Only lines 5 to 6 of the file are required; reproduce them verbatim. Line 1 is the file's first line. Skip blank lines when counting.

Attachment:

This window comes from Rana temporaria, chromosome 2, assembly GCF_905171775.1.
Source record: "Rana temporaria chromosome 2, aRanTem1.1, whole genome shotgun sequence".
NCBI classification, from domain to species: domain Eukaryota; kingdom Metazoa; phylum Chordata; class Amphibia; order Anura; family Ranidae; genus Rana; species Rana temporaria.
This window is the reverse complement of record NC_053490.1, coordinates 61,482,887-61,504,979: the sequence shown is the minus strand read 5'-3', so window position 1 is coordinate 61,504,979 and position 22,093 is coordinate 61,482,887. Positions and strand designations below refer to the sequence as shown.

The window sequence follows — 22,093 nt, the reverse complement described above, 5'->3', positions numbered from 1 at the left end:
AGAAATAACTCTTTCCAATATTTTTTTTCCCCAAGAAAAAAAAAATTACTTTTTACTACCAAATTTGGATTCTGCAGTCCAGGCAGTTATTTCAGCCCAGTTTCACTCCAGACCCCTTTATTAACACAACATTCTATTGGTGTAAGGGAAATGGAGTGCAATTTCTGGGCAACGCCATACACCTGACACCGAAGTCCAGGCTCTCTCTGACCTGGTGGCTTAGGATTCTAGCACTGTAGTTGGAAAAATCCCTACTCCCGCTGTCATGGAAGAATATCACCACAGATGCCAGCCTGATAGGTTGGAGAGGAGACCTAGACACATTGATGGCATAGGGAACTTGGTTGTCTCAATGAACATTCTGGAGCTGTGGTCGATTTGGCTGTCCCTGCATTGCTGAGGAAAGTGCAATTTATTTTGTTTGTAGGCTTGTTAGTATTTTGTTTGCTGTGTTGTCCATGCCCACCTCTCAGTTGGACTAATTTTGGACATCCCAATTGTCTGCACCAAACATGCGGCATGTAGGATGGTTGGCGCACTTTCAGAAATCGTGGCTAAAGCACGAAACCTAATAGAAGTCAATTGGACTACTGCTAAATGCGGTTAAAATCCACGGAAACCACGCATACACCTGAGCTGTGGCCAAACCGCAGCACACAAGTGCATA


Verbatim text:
The window sequence follows — 22,093 nt, the reverse complement described above, 5'->3', positions numbered from 1 at the left end:
AGAAATAACTCTTTCCAATATTTTTTTTCCCCAAGAAAAAAAAAATTACTTTTTACTACCAAATTTGGATTCTGCAGTCCAGGCAGTTATTTCAGCCCAGTTTCACTCCAGACCCCTTTATTAACACAACATTCTATTGGTGTAAGGGAAATGGAGTGCAATTTCTGGGCAACGCCATACACCTGACACCGAAGTCCAGGCTCTCTCTGACCTGGTGGCTTAGGATTCTAGCACTGTAGTTGGAAAAATCCCTACTCCCGCTGTCATGGAAGAATATCACCACAGATGCCAGCCTGATAGGTTGGAGAGGAGACCTAGACACATTGATGGCATAGGGAACTTGGTTGTCTCAATGAACATTCTGGAGCTGTGGTCGATTTGGCTGTCCCTGCATTGCTGAGGAAAGTGCAATTTATTTTGTTTGTAGGCTTGTTAGTATTTTGTTTGCTGTGTTGTCCATGCCCACCTCTCAGTTGGACTAATTTTGGACATCCCAATTGTCTGCACCAAACATGCGGCATGTAGGATGGTTGGCGCACTTTCAGAAATCGTGGCTAAAGCACGAAACCTAATAGAAGTCAATTGGACTACTGCTAAATGCGGTTAAAATCCACGGAAACCACGCATACACCTGAGCTGTGGCCAAACCGCAGCACACAAGTGCATA